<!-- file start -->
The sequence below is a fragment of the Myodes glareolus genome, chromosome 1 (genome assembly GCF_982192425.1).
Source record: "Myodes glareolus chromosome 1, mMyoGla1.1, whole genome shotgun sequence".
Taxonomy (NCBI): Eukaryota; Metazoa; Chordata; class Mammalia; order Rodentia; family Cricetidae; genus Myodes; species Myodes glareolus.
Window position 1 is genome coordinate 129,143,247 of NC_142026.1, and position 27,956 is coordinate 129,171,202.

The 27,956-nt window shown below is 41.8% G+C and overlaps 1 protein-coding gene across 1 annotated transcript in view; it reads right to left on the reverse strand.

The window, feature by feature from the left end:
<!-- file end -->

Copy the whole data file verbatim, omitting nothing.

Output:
The sequence below is a fragment of the Myodes glareolus genome, chromosome 1 (genome assembly GCF_982192425.1).
Source record: "Myodes glareolus chromosome 1, mMyoGla1.1, whole genome shotgun sequence".
Taxonomy (NCBI): Eukaryota; Metazoa; Chordata; class Mammalia; order Rodentia; family Cricetidae; genus Myodes; species Myodes glareolus.
Window position 1 is genome coordinate 129,143,247 of NC_142026.1, and position 27,956 is coordinate 129,171,202.

The 27,956-nt window shown below is 41.8% G+C and overlaps 1 protein-coding gene across 1 annotated transcript in view; it reads right to left on the reverse strand.

The window, feature by feature from the left end: